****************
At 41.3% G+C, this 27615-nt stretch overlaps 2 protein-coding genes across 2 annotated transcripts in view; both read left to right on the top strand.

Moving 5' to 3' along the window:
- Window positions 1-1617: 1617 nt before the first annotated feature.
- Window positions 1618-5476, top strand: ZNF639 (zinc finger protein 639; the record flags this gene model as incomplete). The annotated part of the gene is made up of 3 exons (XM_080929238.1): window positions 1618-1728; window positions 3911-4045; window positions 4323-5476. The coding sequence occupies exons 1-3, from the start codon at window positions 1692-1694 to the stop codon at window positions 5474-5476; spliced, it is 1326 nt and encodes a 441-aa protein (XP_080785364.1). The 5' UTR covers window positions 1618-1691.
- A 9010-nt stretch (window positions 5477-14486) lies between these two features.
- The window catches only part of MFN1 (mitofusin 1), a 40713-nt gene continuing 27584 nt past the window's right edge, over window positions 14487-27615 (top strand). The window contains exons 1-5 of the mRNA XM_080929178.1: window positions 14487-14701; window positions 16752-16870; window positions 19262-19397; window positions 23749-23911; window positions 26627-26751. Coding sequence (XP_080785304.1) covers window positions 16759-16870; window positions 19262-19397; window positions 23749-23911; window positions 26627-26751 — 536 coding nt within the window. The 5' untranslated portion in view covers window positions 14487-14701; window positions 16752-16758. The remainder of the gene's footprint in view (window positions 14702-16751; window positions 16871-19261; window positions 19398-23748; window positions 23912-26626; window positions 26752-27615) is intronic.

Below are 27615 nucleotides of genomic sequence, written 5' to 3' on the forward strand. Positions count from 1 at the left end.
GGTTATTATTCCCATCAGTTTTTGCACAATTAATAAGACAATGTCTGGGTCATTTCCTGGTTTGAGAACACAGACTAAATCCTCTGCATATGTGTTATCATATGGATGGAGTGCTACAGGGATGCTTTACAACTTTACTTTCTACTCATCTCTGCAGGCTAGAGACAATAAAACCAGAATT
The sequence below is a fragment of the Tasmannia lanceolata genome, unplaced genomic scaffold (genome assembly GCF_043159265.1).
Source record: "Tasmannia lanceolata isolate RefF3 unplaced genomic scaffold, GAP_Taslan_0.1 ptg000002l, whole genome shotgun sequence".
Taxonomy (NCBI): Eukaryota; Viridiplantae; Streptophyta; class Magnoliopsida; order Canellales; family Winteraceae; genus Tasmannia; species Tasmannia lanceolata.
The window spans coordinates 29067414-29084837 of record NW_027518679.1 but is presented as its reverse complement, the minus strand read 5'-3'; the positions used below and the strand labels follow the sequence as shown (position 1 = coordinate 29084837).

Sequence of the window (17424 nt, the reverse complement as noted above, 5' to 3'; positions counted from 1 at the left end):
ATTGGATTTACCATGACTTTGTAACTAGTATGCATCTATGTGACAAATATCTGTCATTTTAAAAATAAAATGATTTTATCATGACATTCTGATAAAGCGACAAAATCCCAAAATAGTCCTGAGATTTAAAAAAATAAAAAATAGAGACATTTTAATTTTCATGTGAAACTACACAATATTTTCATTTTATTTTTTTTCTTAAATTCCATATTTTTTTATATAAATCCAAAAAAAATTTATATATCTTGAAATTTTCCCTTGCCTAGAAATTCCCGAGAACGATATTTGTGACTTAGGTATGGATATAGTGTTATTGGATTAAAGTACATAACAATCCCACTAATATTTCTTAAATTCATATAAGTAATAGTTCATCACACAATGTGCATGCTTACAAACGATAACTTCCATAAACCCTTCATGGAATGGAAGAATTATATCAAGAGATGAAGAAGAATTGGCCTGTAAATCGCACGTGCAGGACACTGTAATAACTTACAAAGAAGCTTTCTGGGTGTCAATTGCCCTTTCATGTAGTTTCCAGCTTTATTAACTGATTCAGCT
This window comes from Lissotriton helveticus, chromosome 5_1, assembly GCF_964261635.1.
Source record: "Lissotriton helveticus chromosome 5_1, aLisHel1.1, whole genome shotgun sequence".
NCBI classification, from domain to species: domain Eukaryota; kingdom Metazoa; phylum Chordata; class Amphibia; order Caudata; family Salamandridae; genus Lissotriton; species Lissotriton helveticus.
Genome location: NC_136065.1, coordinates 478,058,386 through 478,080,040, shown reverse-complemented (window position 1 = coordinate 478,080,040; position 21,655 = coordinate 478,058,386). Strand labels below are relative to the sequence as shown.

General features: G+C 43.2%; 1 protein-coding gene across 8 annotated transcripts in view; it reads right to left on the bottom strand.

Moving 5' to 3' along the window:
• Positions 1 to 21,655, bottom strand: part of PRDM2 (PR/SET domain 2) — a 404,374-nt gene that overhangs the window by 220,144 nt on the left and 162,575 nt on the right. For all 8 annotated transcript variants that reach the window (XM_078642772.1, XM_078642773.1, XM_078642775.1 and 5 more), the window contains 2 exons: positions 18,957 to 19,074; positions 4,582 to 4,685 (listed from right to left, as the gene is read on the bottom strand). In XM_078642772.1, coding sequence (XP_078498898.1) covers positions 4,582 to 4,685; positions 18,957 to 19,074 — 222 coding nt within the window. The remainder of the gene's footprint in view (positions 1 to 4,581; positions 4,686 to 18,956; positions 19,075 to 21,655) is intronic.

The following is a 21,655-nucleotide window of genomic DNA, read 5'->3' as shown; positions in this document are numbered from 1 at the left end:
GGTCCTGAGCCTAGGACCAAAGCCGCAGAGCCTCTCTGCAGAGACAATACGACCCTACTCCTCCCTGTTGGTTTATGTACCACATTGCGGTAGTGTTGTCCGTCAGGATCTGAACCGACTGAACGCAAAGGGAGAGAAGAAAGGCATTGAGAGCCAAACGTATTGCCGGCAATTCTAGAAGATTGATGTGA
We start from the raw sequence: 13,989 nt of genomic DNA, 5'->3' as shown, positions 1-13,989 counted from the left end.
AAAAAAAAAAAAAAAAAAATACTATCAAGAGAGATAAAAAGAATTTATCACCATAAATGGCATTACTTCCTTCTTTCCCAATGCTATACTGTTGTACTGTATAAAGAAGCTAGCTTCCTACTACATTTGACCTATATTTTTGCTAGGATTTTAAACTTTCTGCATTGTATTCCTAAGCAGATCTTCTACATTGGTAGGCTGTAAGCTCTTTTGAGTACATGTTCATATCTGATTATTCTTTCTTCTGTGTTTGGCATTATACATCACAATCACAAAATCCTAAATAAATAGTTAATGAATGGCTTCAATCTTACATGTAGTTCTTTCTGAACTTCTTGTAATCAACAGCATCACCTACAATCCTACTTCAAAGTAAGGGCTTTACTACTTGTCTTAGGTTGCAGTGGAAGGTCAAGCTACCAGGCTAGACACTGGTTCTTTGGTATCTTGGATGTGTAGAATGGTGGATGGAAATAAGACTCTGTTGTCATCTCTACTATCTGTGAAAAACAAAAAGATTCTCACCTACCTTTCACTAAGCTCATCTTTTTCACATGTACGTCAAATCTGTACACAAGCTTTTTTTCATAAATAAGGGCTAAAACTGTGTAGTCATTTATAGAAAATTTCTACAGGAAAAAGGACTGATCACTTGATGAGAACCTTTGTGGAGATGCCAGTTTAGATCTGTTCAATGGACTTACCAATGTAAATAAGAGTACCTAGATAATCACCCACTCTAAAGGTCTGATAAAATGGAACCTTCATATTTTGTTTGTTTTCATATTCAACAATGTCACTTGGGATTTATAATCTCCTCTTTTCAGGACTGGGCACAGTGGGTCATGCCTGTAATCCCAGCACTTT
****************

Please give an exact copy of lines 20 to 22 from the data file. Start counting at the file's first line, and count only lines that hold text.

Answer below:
Moving 5' to 3' along the window:
• Positions 1 to 21,655, bottom strand: part of PRDM2 (PR/SET domain 2) — a 404,374-nt gene that overhangs the window by 220,144 nt on the left and 162,575 nt on the right. For all 8 annotated transcript variants that reach the window (XM_078642772.1, XM_078642773.1, XM_078642775.1 and 5 more), the window contains 2 exons: positions 18,957 to 19,074; positions 4,582 to 4,685 (listed from right to left, as the gene is read on the bottom strand). In XM_078642772.1, coding sequence (XP_078498898.1) covers positions 4,582 to 4,685; positions 18,957 to 19,074 — 222 coding nt within the window. The remainder of the gene's footprint in view (positions 1 to 4,581; positions 4,686 to 18,956; positions 19,075 to 21,655) is intronic.

The following is a 21,655-nucleotide window of genomic DNA, read 5'->3' as shown; positions in this document are numbered from 1 at the left end: